During a visit from her daughter, Niki, Etsuko reflects back on her own life as a young woman in Japan, and how she left that country to live in Britain. As she describes it, she and her Japanese husband, Jiro, had a daughter together, and a few years later Etsuko met a British man and moved with him to Britain. She took her elder daughter, Keiko, to Britain to live with her and the new husband. When Etsuko and her new husband have a daughter, Etsuko wants to call her something "modern" and her husband wants an Eastern-sounding name, so they compromise with the name "Niki," which seems to Etsuko to be perfectly British, but sounds to her husband at least slightly Japanese.
In Britain, Keiko becomes increasingly solitary and antisocial. Etsuko recalls how, as Keiko grew older, she would lock herself in her room and emerge only to pick up the dinner-plate that her mother would leave for her in the kitchen. This disturbing behavior ends, as the reader already has learned, in Keiko's suicide. "Your father," Etsuko tells Niki, "was rather idealistic at times...[H]e really believed we could give her a happy life over here... But you see, Niki, I knew all along. I knew all along she wouldn't be happy over here."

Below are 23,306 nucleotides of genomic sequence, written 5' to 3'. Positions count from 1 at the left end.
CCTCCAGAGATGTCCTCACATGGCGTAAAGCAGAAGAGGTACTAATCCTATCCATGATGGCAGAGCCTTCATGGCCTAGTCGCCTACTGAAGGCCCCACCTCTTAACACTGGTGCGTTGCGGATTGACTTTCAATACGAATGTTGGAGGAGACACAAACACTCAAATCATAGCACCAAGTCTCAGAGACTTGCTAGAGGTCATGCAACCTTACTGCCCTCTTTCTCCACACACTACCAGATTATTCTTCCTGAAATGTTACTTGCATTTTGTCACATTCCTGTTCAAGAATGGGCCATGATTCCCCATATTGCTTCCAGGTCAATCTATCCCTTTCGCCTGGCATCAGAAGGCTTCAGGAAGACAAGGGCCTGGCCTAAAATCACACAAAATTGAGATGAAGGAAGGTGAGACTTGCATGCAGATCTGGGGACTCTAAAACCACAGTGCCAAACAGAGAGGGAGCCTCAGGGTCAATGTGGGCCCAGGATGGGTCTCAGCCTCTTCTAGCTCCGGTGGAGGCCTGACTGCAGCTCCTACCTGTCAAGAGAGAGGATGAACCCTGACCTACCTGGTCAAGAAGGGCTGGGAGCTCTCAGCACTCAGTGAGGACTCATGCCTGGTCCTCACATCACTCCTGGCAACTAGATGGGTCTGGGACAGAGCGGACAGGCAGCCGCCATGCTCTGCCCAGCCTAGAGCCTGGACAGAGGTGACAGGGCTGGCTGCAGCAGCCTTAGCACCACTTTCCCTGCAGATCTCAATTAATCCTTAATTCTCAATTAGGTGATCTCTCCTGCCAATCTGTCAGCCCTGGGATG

Etsuko tells her daughter, Niki, that she had a friend in Japan named Sachiko. Sachiko had a daughter named Mariko, a girl whom Etsuko's memory paints as exceptionally solitary and antisocial. Sachiko, Etsuko recalls, had planned to take Mariko to America with an American soldier identified only as "Frank." Clearly, Sachiko's story bears striking similarities to Etsuko's.
About the Author
Kazuo Ishiguro won the Nobel Prize for literature in 2017. He was born in Nagasaki, Japan, 8 November 1954. His family moved to England in 1960 when he was five. Before the Nobel Prize Ishiguro received four Man Booker Prize nominations and won the 1989 prize for his novel The Remains of the Day. In 2008, The Times ranked Ishiguro 32nd on their list of "The 50 greatest British writers since 1945".